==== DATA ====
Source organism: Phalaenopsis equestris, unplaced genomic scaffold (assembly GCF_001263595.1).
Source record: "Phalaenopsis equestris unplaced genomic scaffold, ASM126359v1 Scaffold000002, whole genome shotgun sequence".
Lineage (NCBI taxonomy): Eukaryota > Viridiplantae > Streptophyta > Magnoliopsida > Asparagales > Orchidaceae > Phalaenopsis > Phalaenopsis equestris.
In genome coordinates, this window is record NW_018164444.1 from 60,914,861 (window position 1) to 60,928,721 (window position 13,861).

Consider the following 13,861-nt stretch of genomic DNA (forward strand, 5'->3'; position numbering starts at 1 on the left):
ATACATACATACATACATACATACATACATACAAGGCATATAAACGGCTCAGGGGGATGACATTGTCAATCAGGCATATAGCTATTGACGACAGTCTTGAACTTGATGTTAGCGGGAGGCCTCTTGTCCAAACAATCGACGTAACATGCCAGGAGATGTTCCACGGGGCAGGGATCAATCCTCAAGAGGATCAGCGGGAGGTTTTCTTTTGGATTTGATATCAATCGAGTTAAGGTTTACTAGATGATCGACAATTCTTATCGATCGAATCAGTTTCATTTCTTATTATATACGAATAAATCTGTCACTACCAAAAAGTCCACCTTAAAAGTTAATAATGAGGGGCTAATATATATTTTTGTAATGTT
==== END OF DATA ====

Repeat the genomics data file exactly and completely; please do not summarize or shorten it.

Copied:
Source organism: Phalaenopsis equestris, unplaced genomic scaffold (assembly GCF_001263595.1).
Source record: "Phalaenopsis equestris unplaced genomic scaffold, ASM126359v1 Scaffold000002, whole genome shotgun sequence".
Lineage (NCBI taxonomy): Eukaryota > Viridiplantae > Streptophyta > Magnoliopsida > Asparagales > Orchidaceae > Phalaenopsis > Phalaenopsis equestris.
In genome coordinates, this window is record NW_018164444.1 from 60,914,861 (window position 1) to 60,928,721 (window position 13,861).

Consider the following 13,861-nt stretch of genomic DNA (forward strand, 5'->3'; position numbering starts at 1 on the left):
ATACATACATACATACATACATACATACATACAAGGCATATAAACGGCTCAGGGGGATGACATTGTCAATCAGGCATATAGCTATTGACGACAGTCTTGAACTTGATGTTAGCGGGAGGCCTCTTGTCCAAACAATCGACGTAACATGCCAGGAGATGTTCCACGGGGCAGGGATCAATCCTCAAGAGGATCAGCGGGAGGTTTTCTTTTGGATTTGATATCAATCGAGTTAAGGTTTACTAGATGATCGACAATTCTTATCGATCGAATCAGTTTCATTTCTTATTATATACGAATAAATCTGTCACTACCAAAAAGTCCACCTTAAAAGTTAATAATGAGGGGCTAATATATATTTTTGTAATGTT